“No gold for me. Just the rainbow.”
– Elsa Dutton
If you follow the seasons of a river, study it through a day, a month, a year, a decade, then you understand the nature of change. Sometimes the change is subtle and ephemeral, like a morning hatch. Sometimes the change is torrential, like a summer thunderstorm that turns the river muddy. No matter the nature of the change, the river is never static; it is in constant motion. For the angler, the river is the rainbow.
While some Tricos and Baetis, along with Callibaetis Spinners, can be found on the Creek in the late morning, the better fishing is coming midday into the afternoon with decent hopper and Callibaetis action. Remember, the late season Callibaetis are smaller than their early season counterparts, so you will need to have plenty of size 18 imitations in all phases of this insect’s life cycle (nymphs, emergers, duns and spinners). The fly can be identified by its rhythmic bouncing just above the water as it prepares to lay eggs. Windy days can be a blessing, making the fish less leader shy and Callibaetis are one of the few bugs that don’t get easily blown away. We should also begin to see the Fall Baetis emergence and simultaneous spinner falls increase as the days get shorter and cooler, especially on cloudy days. Also, we have an abundance of hoppers all along the Creek, and when the wind blows the fish will key on them.
After last week’s heavy rain, the Wood is getting back on track for some fantastic fall fishing. Keep in mind, flows are much higher than average for this time of year and wading should be done with caution. As we head into September, you don’t need to go early since the best fishing is shifting to the middle of the day into the afternoon, especially with this week’s cool down. Tricos can be found in certain stretches of the lower and middle river along with Baetis, Micro Caddis, Rusty Spinners, and Ginger Crane Flies. Hoppers are also a good option, especially if you don’t see any other bugs around. Start looking for Red Quills to make an appearance as the weather cools.
Warm Springs and Trail Creek
These both received a nice boost in flows last week and have been fishing well. If the Wood is too pushy for you, then give one of these tributaries a try. There are plenty of stocked fish near the bridges and a healthy population of wild fish if you wander away from the easy access points.
South Fork of the Boise
The flows have dropped to wadable levels, around 600 CFS. Expect a smattering of Flavs and Pink Alberts hatching in the early afternoon. A few Beatis are beginning to make their midday appearance as well, especially on cloudy days. Your best option is to search the seams and around structure with a dry and a trailing nymph.
The Upper Lost
With the cool mornings, the fishing is best from the middle of the day into the late afternoon. The hatches are sporadic and mostly very small bugs, like Tricos and Baetis. Some small caddis are fluttering around as well. Still, these fish are opportunistic feeders and they will usually go for an attractor dry fly, but they may only give you one chance.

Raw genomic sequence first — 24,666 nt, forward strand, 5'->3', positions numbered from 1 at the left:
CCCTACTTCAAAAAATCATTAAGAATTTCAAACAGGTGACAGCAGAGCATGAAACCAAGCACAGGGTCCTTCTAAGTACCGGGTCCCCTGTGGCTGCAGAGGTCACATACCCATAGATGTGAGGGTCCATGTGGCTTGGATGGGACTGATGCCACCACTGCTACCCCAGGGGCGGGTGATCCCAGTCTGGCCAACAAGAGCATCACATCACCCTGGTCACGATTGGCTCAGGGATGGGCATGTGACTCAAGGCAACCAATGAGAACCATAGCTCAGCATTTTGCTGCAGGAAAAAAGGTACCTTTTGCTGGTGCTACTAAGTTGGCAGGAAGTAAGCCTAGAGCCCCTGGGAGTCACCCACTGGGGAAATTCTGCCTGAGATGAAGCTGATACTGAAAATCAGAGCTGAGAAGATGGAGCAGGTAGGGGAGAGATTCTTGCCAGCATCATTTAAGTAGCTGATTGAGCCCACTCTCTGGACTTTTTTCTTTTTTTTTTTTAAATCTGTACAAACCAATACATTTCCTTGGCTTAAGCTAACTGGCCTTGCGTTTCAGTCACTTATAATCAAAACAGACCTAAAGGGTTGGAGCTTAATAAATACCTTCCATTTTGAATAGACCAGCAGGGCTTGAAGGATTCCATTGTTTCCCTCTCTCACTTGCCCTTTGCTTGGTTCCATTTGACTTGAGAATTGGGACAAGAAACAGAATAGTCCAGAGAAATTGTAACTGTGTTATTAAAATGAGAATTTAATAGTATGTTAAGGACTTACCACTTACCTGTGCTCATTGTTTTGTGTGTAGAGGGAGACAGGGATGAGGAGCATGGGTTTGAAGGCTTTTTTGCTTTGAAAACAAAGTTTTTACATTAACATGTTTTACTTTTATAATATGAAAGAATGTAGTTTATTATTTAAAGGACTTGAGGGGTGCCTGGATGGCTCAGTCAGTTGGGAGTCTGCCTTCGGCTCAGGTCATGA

Big Lost below Mackay
The flows below the dam are dropping and have fallen to around 575 CFS. The influx of muddy water from the Upper Lost combined with the lake turning over have made the water below the dam off color. Remember, these high flows are going to continue until the reservoir is drained and repairs can be made on the gates. Once the reservoir is drained, the outflow from the reservoir should match the inflow.
The flows are coming down and the river is clear above Stanley. There was an influx of muddy water from Basin Creek and the Yankee Fork last week. While the water is still slightly off color in the lower river, it should be completely clear by the end of the week. As you travel the length of this river, there are plenty of pull offs to park your car and search. For flies, try hopper patterns matched with a beaded nymph.
Penny Lake, Heagle Park Pond, Lake Creek, and Gaver’s Lagoon have all been recently stocked. If you are looking for a fun spot to have a family picnic and catch a few fish, give these a go.
Silver Creek: Callibeatis | Tricos | Beatis | PMD | Damsel Nymphs/Dry | Caddis | Hoppers | Zebra Midge in black, red, or olive | Small Pheasant Tails
Big Wood and Warm Springs: Pink Alberts | PMD | Caddis | Crane Flies | Hoppers | Perdigons | Bishop’s Dynamite | Zebra Midge in black, red, or olive | Chubby Chernobyl
Salmon: Chubby Chernobyl | Golden Stones | Spruce Moths | Hoppers | Pat’s Rubber Legs | Bishop’s Dynamite | Prince Nymph
South Fork of the Boise: Pink Alberts | Caddis | Crane Fly | Hoppers | Duracell | Bullet French Nymph | Perdigons | San Juan Worm | Pat’s Rubber Leg Stone
|Silver Creek||163 cfs|
|Big Wood||406 cfs|
|The Lost Below Mackay||561 cfs|
|South Fork of the Boise||602 cfs|